Wiscasset’s town clock, a landmark of the town since 1907, is resting in a steeple with rotting wood, according to Rick Balzer, of Balzer Family Clock Works. “If the tower comes down, it will take the clock with it,” he said.
Balzer Family Clock Works has held the contract to service the town clock for years, but the task has become increasingly difficult due to the private ownership of 155 Fort Hill St., where the clock is located, he said.
Rick, Linda, and Chris Balzer attended the Wiscasset Board of Selectmen’s Tuesday, Sept. 19 meeting to recommend the selectmen consider removing the clock from the steeple and placing it on public display in a town-owned building.
The other option involves investing in the restoration of private property, the Balzers said. “Do you want to invest in that building or your own?” Linda Balzer said.
Captain William Henry Clark purchased the clock from the E. Howard Clock Co., one of the leading clock tower manufacturers of the town. He offered it to Wiscasset on the stipulation that it be kept in good working order, according to old town meeting documents uncovered by Steve Christiansen, Clark’s great-grandson.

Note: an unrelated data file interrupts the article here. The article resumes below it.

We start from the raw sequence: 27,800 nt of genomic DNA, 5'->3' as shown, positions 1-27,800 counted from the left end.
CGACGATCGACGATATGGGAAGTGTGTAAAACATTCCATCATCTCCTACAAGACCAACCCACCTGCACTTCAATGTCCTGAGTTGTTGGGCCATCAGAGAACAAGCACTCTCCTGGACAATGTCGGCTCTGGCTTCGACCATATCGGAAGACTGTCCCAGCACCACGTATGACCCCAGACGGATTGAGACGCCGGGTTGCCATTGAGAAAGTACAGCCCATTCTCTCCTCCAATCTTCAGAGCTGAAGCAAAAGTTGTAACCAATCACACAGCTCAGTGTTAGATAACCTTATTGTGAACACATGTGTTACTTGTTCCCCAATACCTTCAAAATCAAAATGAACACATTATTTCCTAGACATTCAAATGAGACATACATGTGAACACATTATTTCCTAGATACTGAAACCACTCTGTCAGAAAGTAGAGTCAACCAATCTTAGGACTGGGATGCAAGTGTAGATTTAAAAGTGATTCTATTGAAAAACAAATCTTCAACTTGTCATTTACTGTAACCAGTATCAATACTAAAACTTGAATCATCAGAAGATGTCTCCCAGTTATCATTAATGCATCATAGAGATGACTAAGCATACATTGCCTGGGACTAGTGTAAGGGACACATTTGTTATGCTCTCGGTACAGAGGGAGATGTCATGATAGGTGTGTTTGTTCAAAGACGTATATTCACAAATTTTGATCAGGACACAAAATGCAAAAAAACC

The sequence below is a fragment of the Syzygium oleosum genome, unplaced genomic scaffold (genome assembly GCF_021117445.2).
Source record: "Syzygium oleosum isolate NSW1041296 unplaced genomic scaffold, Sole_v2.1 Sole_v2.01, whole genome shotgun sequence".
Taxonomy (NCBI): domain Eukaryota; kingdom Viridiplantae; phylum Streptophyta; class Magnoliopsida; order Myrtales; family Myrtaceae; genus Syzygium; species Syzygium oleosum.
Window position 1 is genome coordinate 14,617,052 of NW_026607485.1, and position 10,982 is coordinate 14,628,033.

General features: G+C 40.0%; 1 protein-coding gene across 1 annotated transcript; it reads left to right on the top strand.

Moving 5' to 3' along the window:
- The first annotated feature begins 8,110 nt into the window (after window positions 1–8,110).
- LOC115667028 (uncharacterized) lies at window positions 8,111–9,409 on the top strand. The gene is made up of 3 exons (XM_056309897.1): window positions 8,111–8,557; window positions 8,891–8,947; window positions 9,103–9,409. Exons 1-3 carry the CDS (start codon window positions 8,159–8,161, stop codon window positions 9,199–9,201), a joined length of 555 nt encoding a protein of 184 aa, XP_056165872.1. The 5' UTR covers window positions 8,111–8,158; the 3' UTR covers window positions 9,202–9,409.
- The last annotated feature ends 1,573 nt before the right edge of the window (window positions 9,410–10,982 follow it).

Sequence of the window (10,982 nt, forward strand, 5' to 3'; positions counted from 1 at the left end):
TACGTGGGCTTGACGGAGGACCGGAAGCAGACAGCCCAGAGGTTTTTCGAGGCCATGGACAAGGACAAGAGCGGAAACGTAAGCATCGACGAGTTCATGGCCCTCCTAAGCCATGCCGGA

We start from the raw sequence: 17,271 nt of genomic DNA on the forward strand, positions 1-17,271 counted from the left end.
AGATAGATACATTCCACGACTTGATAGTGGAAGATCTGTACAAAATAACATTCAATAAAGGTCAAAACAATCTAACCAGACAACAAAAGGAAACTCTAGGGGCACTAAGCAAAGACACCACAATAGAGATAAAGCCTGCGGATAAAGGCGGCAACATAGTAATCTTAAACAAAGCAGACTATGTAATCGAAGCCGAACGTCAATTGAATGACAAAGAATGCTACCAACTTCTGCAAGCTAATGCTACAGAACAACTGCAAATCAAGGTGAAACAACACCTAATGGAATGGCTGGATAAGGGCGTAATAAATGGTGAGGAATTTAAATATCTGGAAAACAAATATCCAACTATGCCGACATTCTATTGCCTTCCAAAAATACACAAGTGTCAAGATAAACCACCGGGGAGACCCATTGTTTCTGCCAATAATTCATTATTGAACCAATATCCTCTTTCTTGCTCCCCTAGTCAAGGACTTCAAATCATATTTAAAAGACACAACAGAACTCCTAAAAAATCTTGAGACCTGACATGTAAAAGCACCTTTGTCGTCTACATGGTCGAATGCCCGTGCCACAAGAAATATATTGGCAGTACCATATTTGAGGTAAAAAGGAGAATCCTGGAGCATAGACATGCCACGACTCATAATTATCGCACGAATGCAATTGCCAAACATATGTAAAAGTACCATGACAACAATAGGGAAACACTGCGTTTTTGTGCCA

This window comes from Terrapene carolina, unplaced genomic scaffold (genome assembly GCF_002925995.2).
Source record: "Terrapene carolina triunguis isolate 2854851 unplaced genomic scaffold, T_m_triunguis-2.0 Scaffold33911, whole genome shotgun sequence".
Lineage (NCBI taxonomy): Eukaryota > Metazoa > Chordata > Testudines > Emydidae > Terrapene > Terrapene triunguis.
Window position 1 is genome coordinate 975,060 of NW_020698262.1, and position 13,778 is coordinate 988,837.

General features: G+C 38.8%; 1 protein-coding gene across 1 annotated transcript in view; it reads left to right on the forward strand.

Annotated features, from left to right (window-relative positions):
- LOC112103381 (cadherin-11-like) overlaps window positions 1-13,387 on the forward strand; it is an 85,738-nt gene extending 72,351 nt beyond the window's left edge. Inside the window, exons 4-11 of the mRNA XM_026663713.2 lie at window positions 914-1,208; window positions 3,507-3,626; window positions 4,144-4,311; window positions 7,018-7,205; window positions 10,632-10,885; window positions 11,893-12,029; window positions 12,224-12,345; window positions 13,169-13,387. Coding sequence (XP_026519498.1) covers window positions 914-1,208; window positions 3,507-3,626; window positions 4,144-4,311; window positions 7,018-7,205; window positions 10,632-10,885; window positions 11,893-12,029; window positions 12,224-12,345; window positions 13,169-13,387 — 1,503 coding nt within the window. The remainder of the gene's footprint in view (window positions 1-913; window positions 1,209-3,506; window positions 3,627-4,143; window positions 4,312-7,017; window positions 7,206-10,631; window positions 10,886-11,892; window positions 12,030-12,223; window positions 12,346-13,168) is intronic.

The town voted to accept the clock in 1907 and it is currently on display on Fort Hill Street. While the town owns the clock, it does not own the property. The Balzers have been unable to perform proper maintenance on the clock due to issues with accessing the property, they said.
There are also access issues to the clock’s outside gears and hands, Rick Balzer said. He said he committed a “cardinal sin for a clock maker. I had to add more weight to keep it running.”
The town clock is a pendulum-regulated time piece with no electric components, he said.
While the property where the clock is located is privately owned, the town may own the steeple that houses the clock, Selectman Ben Rines said. Janet Hobbs-Bailey owns the property, according to Wiscasset tax records. Hobbs-Bailey could not be reached for comment.
Selectmen took no action related to the Balzers’ recommendation, but agreed to look into the deeds to determine if the town owns the steeple.